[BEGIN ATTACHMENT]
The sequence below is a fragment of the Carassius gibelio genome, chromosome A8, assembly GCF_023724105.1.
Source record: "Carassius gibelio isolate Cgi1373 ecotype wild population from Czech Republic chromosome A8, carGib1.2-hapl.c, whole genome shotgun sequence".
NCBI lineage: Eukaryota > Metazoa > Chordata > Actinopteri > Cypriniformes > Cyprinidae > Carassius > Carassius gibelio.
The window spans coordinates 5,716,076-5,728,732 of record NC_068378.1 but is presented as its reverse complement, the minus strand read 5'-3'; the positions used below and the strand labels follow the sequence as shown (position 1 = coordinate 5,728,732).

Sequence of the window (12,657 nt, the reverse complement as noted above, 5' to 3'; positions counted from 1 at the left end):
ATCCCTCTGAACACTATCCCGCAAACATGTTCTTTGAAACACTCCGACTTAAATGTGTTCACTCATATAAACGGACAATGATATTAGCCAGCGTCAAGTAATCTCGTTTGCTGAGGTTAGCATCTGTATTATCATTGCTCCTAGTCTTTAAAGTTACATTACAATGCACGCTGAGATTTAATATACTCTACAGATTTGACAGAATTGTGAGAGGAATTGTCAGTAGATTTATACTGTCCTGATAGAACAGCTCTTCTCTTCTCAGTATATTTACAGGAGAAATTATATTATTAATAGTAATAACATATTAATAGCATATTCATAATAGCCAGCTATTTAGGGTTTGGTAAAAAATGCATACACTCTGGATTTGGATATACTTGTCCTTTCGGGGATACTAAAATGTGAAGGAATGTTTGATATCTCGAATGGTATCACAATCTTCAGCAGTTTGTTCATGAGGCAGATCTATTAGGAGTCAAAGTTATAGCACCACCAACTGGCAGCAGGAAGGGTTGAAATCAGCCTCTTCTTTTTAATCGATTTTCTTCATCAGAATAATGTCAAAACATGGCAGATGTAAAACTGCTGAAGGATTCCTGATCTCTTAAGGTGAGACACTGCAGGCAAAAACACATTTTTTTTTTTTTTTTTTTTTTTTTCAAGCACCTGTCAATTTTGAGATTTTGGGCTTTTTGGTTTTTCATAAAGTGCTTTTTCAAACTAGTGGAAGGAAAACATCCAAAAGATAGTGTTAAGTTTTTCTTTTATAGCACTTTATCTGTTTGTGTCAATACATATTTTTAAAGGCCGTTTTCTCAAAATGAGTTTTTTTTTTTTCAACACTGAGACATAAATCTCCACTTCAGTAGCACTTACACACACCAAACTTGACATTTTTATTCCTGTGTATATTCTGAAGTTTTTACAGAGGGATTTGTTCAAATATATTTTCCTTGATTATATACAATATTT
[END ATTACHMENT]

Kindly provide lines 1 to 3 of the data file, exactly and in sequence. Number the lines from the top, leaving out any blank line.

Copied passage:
The sequence below is a fragment of the Carassius gibelio genome, chromosome A8, assembly GCF_023724105.1.
Source record: "Carassius gibelio isolate Cgi1373 ecotype wild population from Czech Republic chromosome A8, carGib1.2-hapl.c, whole genome shotgun sequence".
NCBI lineage: Eukaryota > Metazoa > Chordata > Actinopteri > Cypriniformes > Cyprinidae > Carassius > Carassius gibelio.